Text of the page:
I made my first edit today to remove a tag. It was ultimately approved, but I received a rejection vote with the following reason:

This edit does not make the post even a little bit easier to read, easier to find, more accurate or more accessible. Changes are either completely superfluous or actively harm readability.

When I read that I thought: "You're a jerk. You really didn't need to say 'even a little bit easier'."

Then another rejection vote came in with the same reason, so I realized that the first reason was a canned comment and not a cranky reviewer.

I appreciate that SO provides a reason for the rejection, but what I was taken aback by were the phrases "even a little bit" and "completely". Adding that verbiage seems to make the tone needlessly strong. I'd add that emphasis if I was trying to make someone feel bad for what they had done. The following reason gives the same idea without the 'tone' just by removing the extraneous phrases:

This edit does not make the post easier to read, easier to find, more accurate or more accessible. Changes are either superfluous or actively harm readability.

(Never mind that the word 'completely' in 'completely superfluous' is, itself, superfluous. ;) )

Clearly this post in the realm of 'subjective', but am I being thin-skinned or are there other areas in SO where you feel that the language has crossed over from 'firm' to 'did I just told that I'm dumb'?

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    I wouldn't mind having "even a little bit" and "completely" removed from that message. I agree that those are not necessary to convey the message. Removing those would make the notification a little more professional... The side effect would be that this message would no linger apply when a suggested edit only made the post a little bit easier to read.
    – Cerbrus
    Commented Feb 27, 2015 at 8:26
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    The wording is explicit like this to distinguish it from the old "too minor" reject reason, which got removed because the powers that be decided we should now embrace even the most minor of edits with open arms. I'd be all for changing the intention behind the reject reason to once again reject minor edits; something like bumping a year-old bad question back to the front page because some "I"s have been capitalized or similar minor fixes is simply not a positive contribution at all. But simply changing the wording to be "nice" accomplishes nothing.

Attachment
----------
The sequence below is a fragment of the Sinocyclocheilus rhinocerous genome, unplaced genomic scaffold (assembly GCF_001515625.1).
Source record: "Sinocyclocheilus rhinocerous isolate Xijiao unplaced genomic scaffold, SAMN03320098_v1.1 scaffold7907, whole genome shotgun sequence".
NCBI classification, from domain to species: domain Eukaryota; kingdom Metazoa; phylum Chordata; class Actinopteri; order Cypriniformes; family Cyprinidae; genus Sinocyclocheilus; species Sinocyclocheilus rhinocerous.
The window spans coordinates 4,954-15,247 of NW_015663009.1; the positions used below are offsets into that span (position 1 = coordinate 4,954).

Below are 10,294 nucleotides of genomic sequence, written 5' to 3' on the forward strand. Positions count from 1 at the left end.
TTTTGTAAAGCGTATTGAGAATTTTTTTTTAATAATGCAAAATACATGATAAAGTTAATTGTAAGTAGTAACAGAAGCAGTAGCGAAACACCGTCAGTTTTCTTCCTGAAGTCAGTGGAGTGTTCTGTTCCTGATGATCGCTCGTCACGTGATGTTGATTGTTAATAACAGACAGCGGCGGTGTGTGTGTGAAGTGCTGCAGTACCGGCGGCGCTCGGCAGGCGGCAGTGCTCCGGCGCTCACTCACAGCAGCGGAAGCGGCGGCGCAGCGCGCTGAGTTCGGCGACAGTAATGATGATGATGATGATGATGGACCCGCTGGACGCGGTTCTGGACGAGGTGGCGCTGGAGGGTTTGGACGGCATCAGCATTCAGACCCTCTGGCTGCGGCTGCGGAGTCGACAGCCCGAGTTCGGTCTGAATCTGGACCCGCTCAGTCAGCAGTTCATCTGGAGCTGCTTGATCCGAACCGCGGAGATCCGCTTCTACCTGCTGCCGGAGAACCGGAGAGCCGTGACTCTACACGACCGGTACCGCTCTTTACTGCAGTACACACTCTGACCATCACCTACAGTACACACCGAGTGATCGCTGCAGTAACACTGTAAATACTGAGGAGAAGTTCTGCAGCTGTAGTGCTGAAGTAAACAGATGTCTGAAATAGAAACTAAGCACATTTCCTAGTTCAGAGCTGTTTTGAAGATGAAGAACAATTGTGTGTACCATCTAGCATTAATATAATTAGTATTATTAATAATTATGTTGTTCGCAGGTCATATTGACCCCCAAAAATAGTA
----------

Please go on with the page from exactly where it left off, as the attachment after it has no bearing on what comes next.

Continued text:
– l4mpi
    Commented Feb 27, 2015 at 8:34
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    @gnat Thank you. I tried searching to see if someone else had brought this up and wasn't successful. You've pointed me to the discussion I was looking for.
    – user496736
    Commented Feb 27, 2015 at 8:47

1 Answer 1


Yeah, the edit reason aggressively emphasises that the edit is utterly worthless, in firm language. I think this is probably intentional, and aimed at preventing reviewers from using the reason to reject minor-but-helpful edits. Shog's commentary upon the hostile wording corroborates this idea to some extent.

Some background: the old "too minor" rejection reason was removed shortly after a heated argument about whether it was ever right to use it. Many folks liked being able to reject edits for being minor because they felt that such edits wasted the time of reviewers overseeing the pointless, petty brass-polishing of suggested editors; others, me included, thought that this was silly and that any suggestion that makes a post better should be accepted, even if it is minor. Judging by the votes, most people on Meta are on the pro-minor-edits side, but there are still many people opposed to them.

If the new close reason were worded less strongly, it is likely that it would be used to reject edits that are helpful but minor. Such rejections are still a problem even with the stern wording, as evidenced by your helpful edit removing a misapplied tag drawing two such rejection votes. But hopefully the stern wording deters some people from rejecting helpful minor edits, and that - in my opinion at least - is a good thing.